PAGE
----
So, the historical distance between us and these ancient names and reputations, as well as the cultural distance between our way of thinking of individual responsibility and Jesus’ way of condemning collective responsibility makes this a hard text for us to comprehend. But, the third challenge for us is – in my mind – the most difficult. And that difficulty is theological. We struggle with any text that seems to be sheer judgment and condemnation. Now, of course, historically, the church has had no difficulty in passing judgment. Whether we are looking at the virulent anti-Semitism that has been fueled by the church over the ages, or the dismissive attitude toward women that continues to be preeminent in many branches of the church, or even the “God hates you and so do I” message of the Westboro Baptist crusaders, the church has earned a reputation of being a place of judgment and condemnation. The trump card for the church over the years, of course, has been “hell.” It just seems that too many so-called Christians seem to love gritting their teeth and preaching about “hellfire and brimstone!”
However, before critique the church wholesale, we should also recognize that the church has often been a home of reformers and protesters and advocates and martyrs, many of whose sacrifices have made it possible for us to be the broad-minded defenders of human rights and cultural differences that we imagine ourselves to be today. We should also recognize that as many people within the church cringe at the use of damning language and question the doctrine of hell, as outside of the church. So, while the church has spoken the language of judgment and condemnation far too often, the church has been an evolving institution, embracing new and often-controversial ways of openness as well.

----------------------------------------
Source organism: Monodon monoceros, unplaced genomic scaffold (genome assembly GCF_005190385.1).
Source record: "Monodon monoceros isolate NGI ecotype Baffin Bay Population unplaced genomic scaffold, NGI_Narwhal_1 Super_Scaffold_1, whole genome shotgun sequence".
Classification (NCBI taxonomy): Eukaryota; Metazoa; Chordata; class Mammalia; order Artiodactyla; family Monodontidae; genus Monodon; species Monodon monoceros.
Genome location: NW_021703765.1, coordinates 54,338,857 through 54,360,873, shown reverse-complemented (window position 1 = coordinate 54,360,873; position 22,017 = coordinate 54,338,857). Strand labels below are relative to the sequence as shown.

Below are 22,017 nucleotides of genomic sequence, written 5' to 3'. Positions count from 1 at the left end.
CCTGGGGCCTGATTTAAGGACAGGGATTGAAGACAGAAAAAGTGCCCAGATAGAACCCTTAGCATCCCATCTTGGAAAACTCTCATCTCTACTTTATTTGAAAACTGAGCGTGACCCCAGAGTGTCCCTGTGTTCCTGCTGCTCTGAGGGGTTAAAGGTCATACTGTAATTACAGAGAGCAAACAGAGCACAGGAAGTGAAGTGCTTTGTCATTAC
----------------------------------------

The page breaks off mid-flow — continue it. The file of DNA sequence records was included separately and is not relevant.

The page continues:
The real problem that our reading today presents to us today is that it seems to be just another example of judgment and condemnation, where the worst of our tendencies once again raise their ugly heads. And because it sounds condemning – again – we are wont to dismiss it, or perhaps to glide over it and move on to other readings which seem to be more in keeping with the God we love, the Jesus we love, and not stuff like this.